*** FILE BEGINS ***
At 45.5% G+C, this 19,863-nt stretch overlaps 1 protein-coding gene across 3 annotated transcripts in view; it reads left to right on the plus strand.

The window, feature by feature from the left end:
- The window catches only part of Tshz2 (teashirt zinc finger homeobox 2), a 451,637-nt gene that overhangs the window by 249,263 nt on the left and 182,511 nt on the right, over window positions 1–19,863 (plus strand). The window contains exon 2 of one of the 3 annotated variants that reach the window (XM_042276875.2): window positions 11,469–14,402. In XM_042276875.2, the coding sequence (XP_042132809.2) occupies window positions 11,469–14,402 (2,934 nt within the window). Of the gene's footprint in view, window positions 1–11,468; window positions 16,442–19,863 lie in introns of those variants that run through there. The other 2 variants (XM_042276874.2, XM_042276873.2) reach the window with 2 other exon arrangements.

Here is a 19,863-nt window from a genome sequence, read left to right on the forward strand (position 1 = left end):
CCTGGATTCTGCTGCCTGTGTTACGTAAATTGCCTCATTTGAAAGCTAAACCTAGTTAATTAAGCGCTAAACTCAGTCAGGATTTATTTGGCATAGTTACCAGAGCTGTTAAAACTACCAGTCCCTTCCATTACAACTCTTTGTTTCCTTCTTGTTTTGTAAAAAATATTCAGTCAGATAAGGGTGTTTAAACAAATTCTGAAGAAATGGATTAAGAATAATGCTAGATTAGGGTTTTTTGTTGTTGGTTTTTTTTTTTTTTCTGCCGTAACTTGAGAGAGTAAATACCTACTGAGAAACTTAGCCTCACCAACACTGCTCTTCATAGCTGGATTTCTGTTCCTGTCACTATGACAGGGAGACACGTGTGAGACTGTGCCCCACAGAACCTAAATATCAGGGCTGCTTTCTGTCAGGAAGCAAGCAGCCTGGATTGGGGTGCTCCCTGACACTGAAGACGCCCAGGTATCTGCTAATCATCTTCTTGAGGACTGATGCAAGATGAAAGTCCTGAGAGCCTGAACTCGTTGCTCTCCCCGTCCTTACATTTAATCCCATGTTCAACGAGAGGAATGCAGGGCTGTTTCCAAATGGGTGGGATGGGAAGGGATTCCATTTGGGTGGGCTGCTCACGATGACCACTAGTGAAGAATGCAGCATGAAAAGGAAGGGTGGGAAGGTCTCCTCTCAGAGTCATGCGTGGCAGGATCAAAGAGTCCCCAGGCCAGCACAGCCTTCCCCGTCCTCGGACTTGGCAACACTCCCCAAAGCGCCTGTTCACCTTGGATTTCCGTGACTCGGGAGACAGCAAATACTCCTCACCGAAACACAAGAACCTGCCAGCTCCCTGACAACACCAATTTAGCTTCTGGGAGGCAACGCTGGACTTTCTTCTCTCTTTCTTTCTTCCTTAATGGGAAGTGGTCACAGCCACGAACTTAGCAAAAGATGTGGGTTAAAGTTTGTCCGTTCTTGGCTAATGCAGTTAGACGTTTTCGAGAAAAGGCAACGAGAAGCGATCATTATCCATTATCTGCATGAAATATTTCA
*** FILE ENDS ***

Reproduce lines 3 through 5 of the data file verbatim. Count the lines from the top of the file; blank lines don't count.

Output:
- The window catches only part of Tshz2 (teashirt zinc finger homeobox 2), a 451,637-nt gene that overhangs the window by 249,263 nt on the left and 182,511 nt on the right, over window positions 1–19,863 (plus strand). The window contains exon 2 of one of the 3 annotated variants that reach the window (XM_042276875.2): window positions 11,469–14,402. In XM_042276875.2, the coding sequence (XP_042132809.2) occupies window positions 11,469–14,402 (2,934 nt within the window). Of the gene's footprint in view, window positions 1–11,468; window positions 16,442–19,863 lie in introns of those variants that run through there. The other 2 variants (XM_042276874.2, XM_042276873.2) reach the window with 2 other exon arrangements.

Here is a 19,863-nt window from a genome sequence, read left to right on the forward strand (position 1 = left end):
CCTGGATTCTGCTGCCTGTGTTACGTAAATTGCCTCATTTGAAAGCTAAACCTAGTTAATTAAGCGCTAAACTCAGTCAGGATTTATTTGGCATAGTTACCAGAGCTGTTAAAACTACCAGTCCCTTCCATTACAACTCTTTGTTTCCTTCTTGTTTTGTAAAAAATATTCAGTCAGATAAGGGTGTTTAAACAAATTCTGAAGAAATGGATTAAGAATAATGCTAGATTAGGGTTTTTTGTTGTTGGTTTTTTTTTTTTTTCTGCCGTAACTTGAGAGAGTAAATACCTACTGAGAAACTTAGCCTCACCAACACTGCTCTTCATAGCTGGATTTCTGTTCCTGTCACTATGACAGGGAGACACGTGTGAGACTGTGCCCCACAGAACCTAAATATCAGGGCTGCTTTCTGTCAGGAAGCAAGCAGCCTGGATTGGGGTGCTCCCTGACACTGAAGACGCCCAGGTATCTGCTAATCATCTTCTTGAGGACTGATGCAAGATGAAAGTCCTGAGAGCCTGAACTCGTTGCTCTCCCCGTCCTTACATTTAATCCCATGTTCAACGAGAGGAATGCAGGGCTGTTTCCAAATGGGTGGGATGGGAAGGGATTCCATTTGGGTGGGCTGCTCACGATGACCACTAGTGAAGAATGCAGCATGAAAAGGAAGGGTGGGAAGGTCTCCTCTCAGAGTCATGCGTGGCAGGATCAAAGAGTCCCCAGGCCAGCACAGCCTTCCCCGTCCTCGGACTTGGCAACACTCCCCAAAGCGCCTGTTCACCTTGGATTTCCGTGACTCGGGAGACAGCAAATACTCCTCACCGAAACACAAGAACCTGCCAGCTCCCTGACAACACCAATTTAGCTTCTGGGAGGCAACGCTGGACTTTCTTCTCTCTTTCTTTCTTCCTTAATGGGAAGTGGTCACAGCCACGAACTTAGCAAAAGATGTGGGTTAAAGTTTGTCCGTTCTTGGCTAATGCAGTTAGACGTTTTCGAGAAAAGGCAACGAGAAGCGATCATTATCCATTATCTGCATGAAATATTTCA